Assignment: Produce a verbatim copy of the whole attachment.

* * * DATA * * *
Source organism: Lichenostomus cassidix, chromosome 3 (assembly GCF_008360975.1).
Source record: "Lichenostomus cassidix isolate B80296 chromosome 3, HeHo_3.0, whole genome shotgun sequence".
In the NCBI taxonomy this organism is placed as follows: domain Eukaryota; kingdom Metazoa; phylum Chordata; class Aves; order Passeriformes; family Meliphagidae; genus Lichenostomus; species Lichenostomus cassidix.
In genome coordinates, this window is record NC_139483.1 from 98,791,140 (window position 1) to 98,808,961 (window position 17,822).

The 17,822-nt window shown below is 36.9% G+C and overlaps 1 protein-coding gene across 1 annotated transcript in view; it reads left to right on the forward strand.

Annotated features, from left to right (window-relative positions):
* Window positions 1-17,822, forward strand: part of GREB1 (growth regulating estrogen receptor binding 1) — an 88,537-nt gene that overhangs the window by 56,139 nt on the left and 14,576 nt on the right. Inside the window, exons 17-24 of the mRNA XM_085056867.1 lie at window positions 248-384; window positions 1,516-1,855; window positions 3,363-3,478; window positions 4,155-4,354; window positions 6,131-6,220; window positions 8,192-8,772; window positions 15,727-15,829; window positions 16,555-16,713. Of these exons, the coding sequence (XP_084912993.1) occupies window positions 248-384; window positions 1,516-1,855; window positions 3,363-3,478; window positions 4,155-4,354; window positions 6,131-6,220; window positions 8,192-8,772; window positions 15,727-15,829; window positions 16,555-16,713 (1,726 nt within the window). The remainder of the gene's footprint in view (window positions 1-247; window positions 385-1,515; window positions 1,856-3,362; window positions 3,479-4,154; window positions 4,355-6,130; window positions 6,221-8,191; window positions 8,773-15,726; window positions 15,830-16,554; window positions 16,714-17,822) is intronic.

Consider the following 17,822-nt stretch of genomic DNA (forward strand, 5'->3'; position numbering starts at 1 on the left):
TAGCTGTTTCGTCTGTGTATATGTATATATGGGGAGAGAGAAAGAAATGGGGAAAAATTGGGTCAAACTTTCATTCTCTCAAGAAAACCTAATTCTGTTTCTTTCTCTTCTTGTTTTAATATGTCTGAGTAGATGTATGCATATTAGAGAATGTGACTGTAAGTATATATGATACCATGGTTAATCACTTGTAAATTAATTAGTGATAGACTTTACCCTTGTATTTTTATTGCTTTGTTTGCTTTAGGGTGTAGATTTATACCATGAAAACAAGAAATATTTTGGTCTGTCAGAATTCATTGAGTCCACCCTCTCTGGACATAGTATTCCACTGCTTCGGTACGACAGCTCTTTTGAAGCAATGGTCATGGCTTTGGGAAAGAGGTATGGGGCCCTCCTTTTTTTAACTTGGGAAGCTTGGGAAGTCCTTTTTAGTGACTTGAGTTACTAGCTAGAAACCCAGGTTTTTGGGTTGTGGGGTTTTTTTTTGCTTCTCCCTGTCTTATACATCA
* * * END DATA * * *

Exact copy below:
Source organism: Lichenostomus cassidix, chromosome 3 (assembly GCF_008360975.1).
Source record: "Lichenostomus cassidix isolate B80296 chromosome 3, HeHo_3.0, whole genome shotgun sequence".
In the NCBI taxonomy this organism is placed as follows: domain Eukaryota; kingdom Metazoa; phylum Chordata; class Aves; order Passeriformes; family Meliphagidae; genus Lichenostomus; species Lichenostomus cassidix.
In genome coordinates, this window is record NC_139483.1 from 98,791,140 (window position 1) to 98,808,961 (window position 17,822).

The 17,822-nt window shown below is 36.9% G+C and overlaps 1 protein-coding gene across 1 annotated transcript in view; it reads left to right on the forward strand.

Annotated features, from left to right (window-relative positions):
* Window positions 1-17,822, forward strand: part of GREB1 (growth regulating estrogen receptor binding 1) — an 88,537-nt gene that overhangs the window by 56,139 nt on the left and 14,576 nt on the right. Inside the window, exons 17-24 of the mRNA XM_085056867.1 lie at window positions 248-384; window positions 1,516-1,855; window positions 3,363-3,478; window positions 4,155-4,354; window positions 6,131-6,220; window positions 8,192-8,772; window positions 15,727-15,829; window positions 16,555-16,713. Of these exons, the coding sequence (XP_084912993.1) occupies window positions 248-384; window positions 1,516-1,855; window positions 3,363-3,478; window positions 4,155-4,354; window positions 6,131-6,220; window positions 8,192-8,772; window positions 15,727-15,829; window positions 16,555-16,713 (1,726 nt within the window). The remainder of the gene's footprint in view (window positions 1-247; window positions 385-1,515; window positions 1,856-3,362; window positions 3,479-4,154; window positions 4,355-6,130; window positions 6,221-8,191; window positions 8,773-15,726; window positions 15,830-16,554; window positions 16,714-17,822) is intronic.

Consider the following 17,822-nt stretch of genomic DNA (forward strand, 5'->3'; position numbering starts at 1 on the left):
TAGCTGTTTCGTCTGTGTATATGTATATATGGGGAGAGAGAAAGAAATGGGGAAAAATTGGGTCAAACTTTCATTCTCTCAAGAAAACCTAATTCTGTTTCTTTCTCTTCTTGTTTTAATATGTCTGAGTAGATGTATGCATATTAGAGAATGTGACTGTAAGTATATATGATACCATGGTTAATCACTTGTAAATTAATTAGTGATAGACTTTACCCTTGTATTTTTATTGCTTTGTTTGCTTTAGGGTGTAGATTTATACCATGAAAACAAGAAATATTTTGGTCTGTCAGAATTCATTGAGTCCACCCTCTCTGGACATAGTATTCCACTGCTTCGGTACGACAGCTCTTTTGAAGCAATGGTCATGGCTTTGGGAAAGAGGTATGGGGCCCTCCTTTTTTTAACTTGGGAAGCTTGGGAAGTCCTTTTTAGTGACTTGAGTTACTAGCTAGAAACCCAGGTTTTTGGGTTGTGGGGTTTTTTTTTGCTTCTCCCTGTCTTATACATCA